Mitchell Beaupre’s review published on Letterboxd :
I'm a huge sucker for 19th century period films when they're done right, and Cary Fukunaga's Jane Eyre adaptation is, for my money, the finest one to be released since Joe Wright's Pride & Prejudice. Fukunaga was an inspired directorial choice for a work like this, his only previous feature being the Mexican crime saga Sin Nombre, and he couldn't have fit the part better. He nails the enchanting beauty that make period films so enthralling for me, but he also hits all of the aspects that make Jane Eyre unique from other films of it's type. The powerful feminist statement is well in tact without being overbearing and Fukunaga nails the eerie, chilling mystery aspect of Eyre without making the film uneven.
Fukunaga doesn't miss a beat when it comes to the multiple realms the film digs into. In one five minute period we can go from a tense drama about the unconventional sexual desires of two people to the intrigue of a man with a secret to a paranoia horror where something is lurking behind the wall. Most directors would fail miserably at trying to capture all of these different tones, but Fukunaga somehow creates one tone that simultaneously captures every aspect of the story. Nothing feels out of place and everything is equally compelling.
While Fukunaga delivers in every single way, it's no surprise that rising stars Mia Wasikowska and Michael Fassbender are what make the film. Wasikowska plays the titular role with fearless grace, she plays it entirely unselfconscious, stripping her down to the bare woman she is and building a developed, strong woman. She makes every scene interesting, constantly working Eyre's thoughts and emotions just underneath the surface, not afraid to let them out but of the belief that if she let them out they wouldn't really matter. She captures that constant desire for something more than herself, a world where women have the same experience as men, and when Rochester gets introduced her desire for him is instantly recognized. For some reason in cinema it can often be hard to play a strong woman with ideas and desire without making her unlikable and annoying. Wasikowska doesn't tread into that territory for a moment. We are always on Jane's side, no matter what decision she makes, not through a bias in the story but because of how convincingly Wasikowska plays the role.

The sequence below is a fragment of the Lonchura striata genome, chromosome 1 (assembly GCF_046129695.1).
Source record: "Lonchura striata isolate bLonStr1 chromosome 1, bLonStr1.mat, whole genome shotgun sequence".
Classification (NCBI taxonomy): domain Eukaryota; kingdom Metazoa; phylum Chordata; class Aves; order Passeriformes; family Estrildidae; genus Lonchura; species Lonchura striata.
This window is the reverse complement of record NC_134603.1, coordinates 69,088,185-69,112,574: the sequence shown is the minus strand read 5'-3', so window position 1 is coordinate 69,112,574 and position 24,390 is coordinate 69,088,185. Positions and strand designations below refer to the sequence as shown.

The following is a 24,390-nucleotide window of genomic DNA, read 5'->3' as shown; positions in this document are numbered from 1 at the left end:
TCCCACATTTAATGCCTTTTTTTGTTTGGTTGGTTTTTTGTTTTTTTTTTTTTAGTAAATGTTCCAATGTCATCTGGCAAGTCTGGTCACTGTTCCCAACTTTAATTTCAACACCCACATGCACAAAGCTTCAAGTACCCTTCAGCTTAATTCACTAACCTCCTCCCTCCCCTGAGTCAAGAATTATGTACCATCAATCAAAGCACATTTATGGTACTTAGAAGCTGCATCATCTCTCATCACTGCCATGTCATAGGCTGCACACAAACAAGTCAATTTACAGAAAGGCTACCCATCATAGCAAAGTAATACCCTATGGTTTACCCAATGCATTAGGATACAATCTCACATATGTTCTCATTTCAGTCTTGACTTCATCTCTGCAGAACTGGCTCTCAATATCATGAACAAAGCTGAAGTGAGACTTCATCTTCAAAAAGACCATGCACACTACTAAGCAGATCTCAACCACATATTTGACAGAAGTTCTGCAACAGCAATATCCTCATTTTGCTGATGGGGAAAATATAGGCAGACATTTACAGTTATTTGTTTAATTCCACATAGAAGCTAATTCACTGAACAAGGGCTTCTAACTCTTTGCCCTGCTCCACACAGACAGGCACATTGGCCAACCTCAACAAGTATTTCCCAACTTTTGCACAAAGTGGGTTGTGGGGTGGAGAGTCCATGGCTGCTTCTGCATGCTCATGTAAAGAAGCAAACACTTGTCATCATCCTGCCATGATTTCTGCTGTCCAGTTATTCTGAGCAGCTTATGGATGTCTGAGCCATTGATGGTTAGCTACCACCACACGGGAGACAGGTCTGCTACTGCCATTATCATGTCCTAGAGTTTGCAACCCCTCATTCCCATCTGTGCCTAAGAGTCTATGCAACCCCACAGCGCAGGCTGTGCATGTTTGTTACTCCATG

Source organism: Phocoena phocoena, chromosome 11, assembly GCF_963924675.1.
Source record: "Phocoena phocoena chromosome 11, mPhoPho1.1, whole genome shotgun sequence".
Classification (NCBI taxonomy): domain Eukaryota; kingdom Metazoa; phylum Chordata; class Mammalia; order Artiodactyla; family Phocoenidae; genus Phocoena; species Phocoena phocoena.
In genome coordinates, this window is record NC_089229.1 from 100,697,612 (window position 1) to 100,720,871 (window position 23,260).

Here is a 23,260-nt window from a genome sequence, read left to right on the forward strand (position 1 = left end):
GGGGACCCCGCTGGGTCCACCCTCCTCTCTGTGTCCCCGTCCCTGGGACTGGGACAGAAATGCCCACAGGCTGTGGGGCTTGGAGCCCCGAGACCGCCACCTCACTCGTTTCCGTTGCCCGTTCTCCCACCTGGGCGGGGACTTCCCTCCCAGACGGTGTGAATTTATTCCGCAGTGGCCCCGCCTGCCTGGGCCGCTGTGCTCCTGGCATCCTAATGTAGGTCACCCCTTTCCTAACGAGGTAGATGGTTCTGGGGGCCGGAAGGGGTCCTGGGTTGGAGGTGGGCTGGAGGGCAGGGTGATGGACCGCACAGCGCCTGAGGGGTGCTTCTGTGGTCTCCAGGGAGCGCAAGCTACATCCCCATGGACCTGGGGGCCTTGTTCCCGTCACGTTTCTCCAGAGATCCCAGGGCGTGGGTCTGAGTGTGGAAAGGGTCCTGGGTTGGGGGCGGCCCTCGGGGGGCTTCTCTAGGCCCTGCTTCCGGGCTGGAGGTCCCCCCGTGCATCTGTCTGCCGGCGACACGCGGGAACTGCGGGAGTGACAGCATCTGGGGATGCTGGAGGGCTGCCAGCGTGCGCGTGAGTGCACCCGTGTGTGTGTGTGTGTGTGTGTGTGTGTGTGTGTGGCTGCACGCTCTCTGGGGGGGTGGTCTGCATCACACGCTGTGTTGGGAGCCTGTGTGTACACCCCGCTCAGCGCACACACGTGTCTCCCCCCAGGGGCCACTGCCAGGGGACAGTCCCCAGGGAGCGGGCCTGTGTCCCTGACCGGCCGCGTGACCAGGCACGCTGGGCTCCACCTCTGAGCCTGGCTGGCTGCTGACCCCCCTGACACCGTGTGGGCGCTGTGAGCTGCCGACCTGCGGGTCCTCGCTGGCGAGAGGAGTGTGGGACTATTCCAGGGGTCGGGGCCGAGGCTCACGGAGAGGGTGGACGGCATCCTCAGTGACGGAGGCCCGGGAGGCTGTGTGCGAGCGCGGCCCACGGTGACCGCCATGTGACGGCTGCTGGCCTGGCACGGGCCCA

If you've followed me or have read my posts at all, you know that I am a massive fan of Michael Fassbender and any new performance of his is cause for celebration for me. So it's no small feat when I claim his work as Rochester to be his best performance so far, without a doubt. Rochester is a very hard role to pull off; he starts off as this powerful, looming, terrifying figure and slowly we have to be let in to this emotional, beaten soul with a dark secret. We have to first understand why he frightens Jane and then slowly understand why she falls in love with him. Fassbender pulls all of this sensationally; when we are first introduced to him he is immediately terrifying but even then we can tell that there is something underneath the surface. As Jane slowly unravels this hardened, tortured man, Fassbender becomes an almost tragic figure that we feel for deeply. His sexuality pours off the screen, and he's got more heart than he can contain in his chest. It's a very struggled, internal performance and Fassbender is phenomenal; then when he gets to let all of that pain and emotion come pouring out, we refuse to turn away for a moment. This is the kind of performance that sticks with you.
Individually they are both magnificent, but the real power of the film is when the two of them are on screen together. From the moment they meet, their sexual tension is palpable and my eyes were more than glued to the screen every time they were on it together. As the film progresses, their desires grow and it slowly becomes harder and harder for the two to keep their emotions in check. They're bursting at the seams, but the two actors are marvelous at making almost everything internal until the appropriate moment to let them out. And I'll try not to spoil anything, but when that moment comes it is absolutely overwhelming. The film brought me to tears three specific times, two with joy and one with absolute devastation. It's a marvelous work that brought intense emotion out of me, thanks in large part to these performances and a story that keeps most of it's emotion stuck underneath until it reaches a boiling point. I've heard some people complain about the ending, declaring it abrupt, but I felt it to be the perfect way to finalize such a beautiful, magnetic work. In fact, I think it was the only way to end it; and boy did the tears roll down for me.